"The following few are feeling fine, cos they're this week's Top Of The Pops! *air punch*" Even more than Noel and Tony you can tell which presenter that is just from the style written down, can't you?
Last time we'll hear Whole Lotta Love for a while, this - every Christmas, like a confused uncle, then not until a slight return in 1979. Bob Marley has a chair in his photo. The Wailers are either standing up or uncomfortably crouched down. That's the perk of getting your name at the front.
The Real Thing – Love's Such A Wonderful Thing
Even by his own standards Eddie Amoo has one-upped the fashion stakes right out of the block. Not for him the sensible waistcoats of the two in the middle, albeit one pairing them with shiny light blue trousers. No, there are times when only a gold off-one-shoulder singlet and trousers that aren't so much tight as vaccuum packed, given that extra bit of pizzazz by what seems to be a choker made out of china. Chris, guitar returned, is no slouch either in an all-gold affair presumably made from the same bit of material fashioned into a barely workable workman's overalls effect, if you knew any workmen with braided hair. The one not specifically mentioned above knows his place, like Ronnie Corbett, except his place when not harmonising is to clap and click half-heartedly and generally look like nobody told him he'd be joint third banana when the day came. At the back of the audience, and thus front of shot, a couple slow dance arm in arm to a slower tempo than provided. In the spirit of the song, but maybe not the occasion. Then they realise they're on telly and, perhaps thinking of how he looks in his bow tie, the bloke begins bobbing around and says something to his partner, who by then is watching the band anyway. What a complex relationship that may turn into.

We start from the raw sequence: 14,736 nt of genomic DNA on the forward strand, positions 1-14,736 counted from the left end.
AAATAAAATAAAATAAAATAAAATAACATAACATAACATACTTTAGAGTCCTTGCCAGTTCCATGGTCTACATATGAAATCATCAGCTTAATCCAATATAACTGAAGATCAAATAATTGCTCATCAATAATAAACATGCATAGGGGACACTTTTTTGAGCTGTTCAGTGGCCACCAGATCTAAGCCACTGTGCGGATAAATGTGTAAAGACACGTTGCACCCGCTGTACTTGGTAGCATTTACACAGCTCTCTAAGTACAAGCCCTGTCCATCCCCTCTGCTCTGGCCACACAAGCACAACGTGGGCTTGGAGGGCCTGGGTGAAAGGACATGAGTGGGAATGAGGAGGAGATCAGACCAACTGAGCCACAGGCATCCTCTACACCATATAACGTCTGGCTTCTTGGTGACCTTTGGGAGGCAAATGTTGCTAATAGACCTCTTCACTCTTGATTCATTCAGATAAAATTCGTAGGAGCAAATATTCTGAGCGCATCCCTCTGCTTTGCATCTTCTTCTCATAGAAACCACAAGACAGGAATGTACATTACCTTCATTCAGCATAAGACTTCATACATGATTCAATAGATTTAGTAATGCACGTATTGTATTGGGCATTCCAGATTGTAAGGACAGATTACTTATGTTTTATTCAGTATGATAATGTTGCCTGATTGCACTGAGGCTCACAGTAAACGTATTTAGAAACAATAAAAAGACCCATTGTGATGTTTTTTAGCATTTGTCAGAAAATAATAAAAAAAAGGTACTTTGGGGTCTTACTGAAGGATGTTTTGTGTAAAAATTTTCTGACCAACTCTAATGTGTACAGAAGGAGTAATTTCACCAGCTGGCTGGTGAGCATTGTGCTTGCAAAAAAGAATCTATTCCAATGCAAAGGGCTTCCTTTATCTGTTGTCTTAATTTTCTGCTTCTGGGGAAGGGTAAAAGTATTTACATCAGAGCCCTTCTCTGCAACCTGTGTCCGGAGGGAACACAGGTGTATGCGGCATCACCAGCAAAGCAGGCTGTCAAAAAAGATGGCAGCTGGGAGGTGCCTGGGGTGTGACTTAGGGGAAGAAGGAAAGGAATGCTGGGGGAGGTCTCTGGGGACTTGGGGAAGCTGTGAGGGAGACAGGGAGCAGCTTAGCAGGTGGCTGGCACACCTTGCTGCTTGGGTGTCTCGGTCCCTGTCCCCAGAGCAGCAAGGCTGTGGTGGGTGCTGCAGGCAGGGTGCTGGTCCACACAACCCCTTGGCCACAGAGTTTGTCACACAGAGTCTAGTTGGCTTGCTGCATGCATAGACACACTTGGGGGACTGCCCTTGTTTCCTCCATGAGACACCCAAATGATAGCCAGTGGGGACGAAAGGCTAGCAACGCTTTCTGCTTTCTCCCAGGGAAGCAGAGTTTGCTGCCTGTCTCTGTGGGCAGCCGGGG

Rita Coolidge – We're All Alone
"Here's a girl who knows a lot about love". And a lot about cactus welfare, judging by the massive size of the plant on the windowsill where she sits in her top embroidered with an outline of a moth. Moths and cacti aren't usually signifiers of true love, but each to their own. The video continues with her wandering through the garden outside and resting contentedly in a hammock, seemingly perfectly content on her own for now. You wait until she drops the window key behind the plant pot, though.
The Saints – This Perfect Day
A bit of that sort of rock, part one. Kid's exclaiming, he likes this one. There's a school of thought that says this might be the first proper punk band on TOTP, taking the Jam as mods and the Stranglers as pub rockers on the chance. They almost certainly aren't the sort of punk band TOTP expected either, playing it straight faced and deadpan, never once acknowledging a camera. Guitarist Ed Kuepper spends a good part of the song staring into the monitors. One kid right at the front kind of jumps about a bit but for the most part this is a nonplussed audience. Perhaps even more so when Chris Bailey rests his wrist on the mic holder, watches it come off in his hand and examines the cord, miming regardless all the while. Before they're off camera Bailey is already wandering off grinning. Still, can't imagine there'll be anything more ABOTSOR-like on this week...
The Commodores – Easy
Oh, the lights have gone funny on Legs & Co again. It's another trip back from the fabric shredder for the costumier, both top (with glittery tube top underneath), skirts, bit in the middle and what looks like an extra bit up the back full-on fringed. The routine is nothing to write home about, just lots of sashaying on a stage with people on three sides in mood lighting. It's just unfortunate the first two audience members picked out by the crane camera are looking away from the stage. Just as the whole team begin faux-headbanging to the guitar solo it's time to leave.
Dave Edmunds – I Knew The Bride